Natural disasters bring out the best in us. We spring into action, helping wherever we can. It also brings out scammers who try to trick people into giving away their money. The United States Computer Emergency Response Team (US-CERT) has released some helpful guidelines on avoiding these potential scams. Before you click links on Hurricane Matthew (or any other event) related email please consider the following advisory:
US-CERT warns users to remain vigilant for malicious cyber activity seeking to capitalize on interest in Hurricane Matthew. Users are advised to exercise caution in handling any email with subject line, attachments, or hyperlinks related to Hurricane Matthew, even if it appears to originate from a trusted source. Fraudulent emails will often contain links or attachments that direct users to phishing or malware-infected websites. Emails requesting donations from deceptive charitable organizations commonly appear after major natural disasters.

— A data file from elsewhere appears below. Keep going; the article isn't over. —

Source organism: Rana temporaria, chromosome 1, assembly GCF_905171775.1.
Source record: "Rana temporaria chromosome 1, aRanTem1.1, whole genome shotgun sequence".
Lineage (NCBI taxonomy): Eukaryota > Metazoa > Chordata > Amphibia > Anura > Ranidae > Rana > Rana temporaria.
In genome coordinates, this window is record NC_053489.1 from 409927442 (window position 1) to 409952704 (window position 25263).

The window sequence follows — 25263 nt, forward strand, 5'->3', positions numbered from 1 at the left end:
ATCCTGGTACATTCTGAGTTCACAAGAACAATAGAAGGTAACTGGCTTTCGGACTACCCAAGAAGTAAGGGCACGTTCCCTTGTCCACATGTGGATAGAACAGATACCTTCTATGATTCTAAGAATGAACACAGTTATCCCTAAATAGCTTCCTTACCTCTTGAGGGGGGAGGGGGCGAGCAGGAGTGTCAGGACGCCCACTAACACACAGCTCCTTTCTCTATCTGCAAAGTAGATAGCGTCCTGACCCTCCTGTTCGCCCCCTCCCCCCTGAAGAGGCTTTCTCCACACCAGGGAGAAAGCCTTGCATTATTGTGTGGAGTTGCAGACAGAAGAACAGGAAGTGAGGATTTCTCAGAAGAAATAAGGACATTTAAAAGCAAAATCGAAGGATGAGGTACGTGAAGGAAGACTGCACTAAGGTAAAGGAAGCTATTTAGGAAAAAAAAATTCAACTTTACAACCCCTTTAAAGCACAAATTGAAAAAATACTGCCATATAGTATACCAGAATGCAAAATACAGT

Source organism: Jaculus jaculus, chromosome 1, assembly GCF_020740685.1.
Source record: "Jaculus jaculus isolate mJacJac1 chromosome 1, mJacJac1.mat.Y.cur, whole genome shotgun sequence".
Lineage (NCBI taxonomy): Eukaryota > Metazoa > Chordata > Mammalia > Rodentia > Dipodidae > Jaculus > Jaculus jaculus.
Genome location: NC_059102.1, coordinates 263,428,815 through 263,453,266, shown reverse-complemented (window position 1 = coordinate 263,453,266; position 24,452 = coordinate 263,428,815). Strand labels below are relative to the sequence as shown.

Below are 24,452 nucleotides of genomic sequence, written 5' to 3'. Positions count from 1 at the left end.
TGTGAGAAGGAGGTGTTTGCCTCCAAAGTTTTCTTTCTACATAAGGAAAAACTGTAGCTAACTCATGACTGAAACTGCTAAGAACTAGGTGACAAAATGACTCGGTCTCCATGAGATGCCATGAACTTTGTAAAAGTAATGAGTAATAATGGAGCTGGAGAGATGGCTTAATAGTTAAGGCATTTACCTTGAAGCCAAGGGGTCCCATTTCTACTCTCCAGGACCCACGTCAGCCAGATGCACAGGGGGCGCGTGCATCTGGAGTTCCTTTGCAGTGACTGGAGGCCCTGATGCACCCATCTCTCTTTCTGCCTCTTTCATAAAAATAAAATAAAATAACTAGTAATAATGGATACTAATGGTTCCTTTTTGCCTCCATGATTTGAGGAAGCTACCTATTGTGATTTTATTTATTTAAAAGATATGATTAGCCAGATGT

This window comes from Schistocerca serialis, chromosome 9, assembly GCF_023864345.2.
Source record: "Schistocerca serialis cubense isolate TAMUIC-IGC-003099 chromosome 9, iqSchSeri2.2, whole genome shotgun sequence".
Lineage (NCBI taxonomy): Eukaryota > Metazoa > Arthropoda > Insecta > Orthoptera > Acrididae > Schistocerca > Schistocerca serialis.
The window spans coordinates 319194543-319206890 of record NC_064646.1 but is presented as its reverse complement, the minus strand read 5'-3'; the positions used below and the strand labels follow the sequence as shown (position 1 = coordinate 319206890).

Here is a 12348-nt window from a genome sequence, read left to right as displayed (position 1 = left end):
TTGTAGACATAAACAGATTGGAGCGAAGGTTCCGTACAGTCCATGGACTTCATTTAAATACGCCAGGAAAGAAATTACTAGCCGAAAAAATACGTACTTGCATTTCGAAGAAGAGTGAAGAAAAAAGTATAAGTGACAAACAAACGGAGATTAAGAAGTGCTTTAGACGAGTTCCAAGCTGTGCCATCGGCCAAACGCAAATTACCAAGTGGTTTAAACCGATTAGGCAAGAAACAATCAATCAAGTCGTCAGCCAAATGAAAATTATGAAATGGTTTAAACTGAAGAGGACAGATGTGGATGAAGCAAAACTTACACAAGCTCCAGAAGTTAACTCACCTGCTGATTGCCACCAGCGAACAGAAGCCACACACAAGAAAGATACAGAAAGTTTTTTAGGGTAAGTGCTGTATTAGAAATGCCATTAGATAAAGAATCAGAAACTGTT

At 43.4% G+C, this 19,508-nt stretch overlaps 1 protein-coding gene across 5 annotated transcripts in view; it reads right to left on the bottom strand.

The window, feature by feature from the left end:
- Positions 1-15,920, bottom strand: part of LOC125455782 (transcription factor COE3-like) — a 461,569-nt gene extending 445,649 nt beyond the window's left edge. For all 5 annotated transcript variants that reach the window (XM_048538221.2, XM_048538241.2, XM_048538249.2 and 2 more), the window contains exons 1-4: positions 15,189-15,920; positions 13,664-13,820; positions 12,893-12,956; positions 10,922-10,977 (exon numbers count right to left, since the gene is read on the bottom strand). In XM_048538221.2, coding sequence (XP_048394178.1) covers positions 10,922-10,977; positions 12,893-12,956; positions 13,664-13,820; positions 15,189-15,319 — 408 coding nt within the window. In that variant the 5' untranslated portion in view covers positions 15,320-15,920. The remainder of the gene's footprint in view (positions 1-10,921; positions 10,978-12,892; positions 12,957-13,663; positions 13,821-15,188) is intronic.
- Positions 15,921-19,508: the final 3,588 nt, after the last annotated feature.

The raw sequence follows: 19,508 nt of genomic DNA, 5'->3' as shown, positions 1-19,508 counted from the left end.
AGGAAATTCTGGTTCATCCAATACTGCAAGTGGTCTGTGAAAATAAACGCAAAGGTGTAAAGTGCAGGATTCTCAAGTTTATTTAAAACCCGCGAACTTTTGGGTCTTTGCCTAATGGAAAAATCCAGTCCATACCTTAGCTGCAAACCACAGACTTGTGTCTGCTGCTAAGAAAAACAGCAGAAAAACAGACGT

US-CERT encourages users and administrators to use caution when encountering these types of email messages and take the following preventative measures to protect themselves from phishing scams and malware campaigns:
- Do not follow unsolicited web links in email messages.
- Use caution when opening email attachments. Refer to the Using Caution with Email Attachments Cyber Security Tip for more information on safely handling email attachments.
- Keep antivirus and other computer software up-to-date.
- Refer to the Avoiding Social Engineering and Phishing Attacks Cyber Security Tip for more information on social engineering attacks.
- Review the Federal Trade Commission information on Charity Scams.
- Verify the legitimacy of any email solicitation by contacting the organization directly through a trusted contact number. You can find trusted contact information for many charities on the BBB National Charity Report Index.